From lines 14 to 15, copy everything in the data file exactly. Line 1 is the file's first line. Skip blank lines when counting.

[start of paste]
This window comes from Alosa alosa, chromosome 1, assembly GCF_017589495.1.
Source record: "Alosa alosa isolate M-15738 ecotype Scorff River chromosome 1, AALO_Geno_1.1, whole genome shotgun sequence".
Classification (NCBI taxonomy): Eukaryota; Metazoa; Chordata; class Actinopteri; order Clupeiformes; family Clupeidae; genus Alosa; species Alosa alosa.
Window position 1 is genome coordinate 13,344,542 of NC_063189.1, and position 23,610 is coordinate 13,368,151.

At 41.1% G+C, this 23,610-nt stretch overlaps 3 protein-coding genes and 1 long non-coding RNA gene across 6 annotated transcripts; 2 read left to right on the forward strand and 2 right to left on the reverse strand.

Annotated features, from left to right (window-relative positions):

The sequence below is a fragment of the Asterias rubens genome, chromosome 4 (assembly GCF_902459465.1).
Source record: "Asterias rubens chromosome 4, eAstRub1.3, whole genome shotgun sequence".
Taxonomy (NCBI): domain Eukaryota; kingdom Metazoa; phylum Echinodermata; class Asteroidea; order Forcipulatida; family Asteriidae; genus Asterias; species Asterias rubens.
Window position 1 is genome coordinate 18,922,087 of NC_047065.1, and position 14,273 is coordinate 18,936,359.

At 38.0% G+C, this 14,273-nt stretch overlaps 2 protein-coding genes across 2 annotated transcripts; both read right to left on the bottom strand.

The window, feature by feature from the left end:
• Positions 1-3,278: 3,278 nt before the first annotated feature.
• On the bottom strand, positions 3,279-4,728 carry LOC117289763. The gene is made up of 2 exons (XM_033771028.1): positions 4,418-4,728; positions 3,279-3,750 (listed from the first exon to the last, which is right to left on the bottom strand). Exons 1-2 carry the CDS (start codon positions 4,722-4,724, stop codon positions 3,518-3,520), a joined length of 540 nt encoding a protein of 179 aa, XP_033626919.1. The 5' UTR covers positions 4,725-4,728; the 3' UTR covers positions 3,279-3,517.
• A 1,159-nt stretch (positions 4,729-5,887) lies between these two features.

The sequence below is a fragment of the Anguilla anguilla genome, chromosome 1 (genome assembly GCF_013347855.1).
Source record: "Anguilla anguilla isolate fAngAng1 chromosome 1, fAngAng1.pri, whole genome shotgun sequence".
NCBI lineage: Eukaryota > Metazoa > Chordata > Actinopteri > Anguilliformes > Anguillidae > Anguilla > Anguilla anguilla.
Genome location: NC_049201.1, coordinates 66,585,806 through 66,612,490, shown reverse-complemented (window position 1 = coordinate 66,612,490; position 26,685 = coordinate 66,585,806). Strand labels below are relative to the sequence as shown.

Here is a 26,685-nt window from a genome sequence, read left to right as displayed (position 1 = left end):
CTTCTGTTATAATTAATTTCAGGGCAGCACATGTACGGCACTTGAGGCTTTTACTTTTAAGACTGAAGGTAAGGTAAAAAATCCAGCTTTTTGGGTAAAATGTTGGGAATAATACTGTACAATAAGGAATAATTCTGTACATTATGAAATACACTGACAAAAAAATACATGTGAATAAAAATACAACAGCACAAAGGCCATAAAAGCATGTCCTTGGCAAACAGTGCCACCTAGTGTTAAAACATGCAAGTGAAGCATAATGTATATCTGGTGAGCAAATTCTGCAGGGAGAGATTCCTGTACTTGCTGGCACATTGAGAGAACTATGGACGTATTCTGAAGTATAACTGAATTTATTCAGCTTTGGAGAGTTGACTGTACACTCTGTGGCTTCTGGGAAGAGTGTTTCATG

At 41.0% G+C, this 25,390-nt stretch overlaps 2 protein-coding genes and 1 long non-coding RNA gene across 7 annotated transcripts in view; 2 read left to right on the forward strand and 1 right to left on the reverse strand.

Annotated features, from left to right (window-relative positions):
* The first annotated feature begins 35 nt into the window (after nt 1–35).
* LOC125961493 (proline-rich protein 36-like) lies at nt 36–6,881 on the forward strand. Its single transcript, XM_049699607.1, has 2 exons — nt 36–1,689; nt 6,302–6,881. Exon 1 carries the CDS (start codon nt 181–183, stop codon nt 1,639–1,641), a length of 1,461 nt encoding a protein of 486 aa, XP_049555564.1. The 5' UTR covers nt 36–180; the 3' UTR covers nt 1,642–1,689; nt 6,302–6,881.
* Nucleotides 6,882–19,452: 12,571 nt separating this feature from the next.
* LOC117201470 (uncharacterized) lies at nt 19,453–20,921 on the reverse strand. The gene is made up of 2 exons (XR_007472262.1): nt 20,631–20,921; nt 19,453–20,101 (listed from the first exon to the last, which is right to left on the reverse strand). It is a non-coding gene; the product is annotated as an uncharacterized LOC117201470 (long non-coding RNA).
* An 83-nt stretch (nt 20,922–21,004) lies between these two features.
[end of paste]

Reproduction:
• On the bottom strand, positions 3,279-4,728 carry LOC117289763. The gene is made up of 2 exons (XM_033771028.1): positions 4,418-4,728; positions 3,279-3,750 (listed from the first exon to the last, which is right to left on the bottom strand). Exons 1-2 carry the CDS (start codon positions 4,722-4,724, stop codon positions 3,518-3,520), a joined length of 540 nt encoding a protein of 179 aa, XP_033626919.1. The 5' UTR covers positions 4,725-4,728; the 3' UTR covers positions 3,279-3,517.
• A 1,159-nt stretch (positions 4,729-5,887) lies between these two features.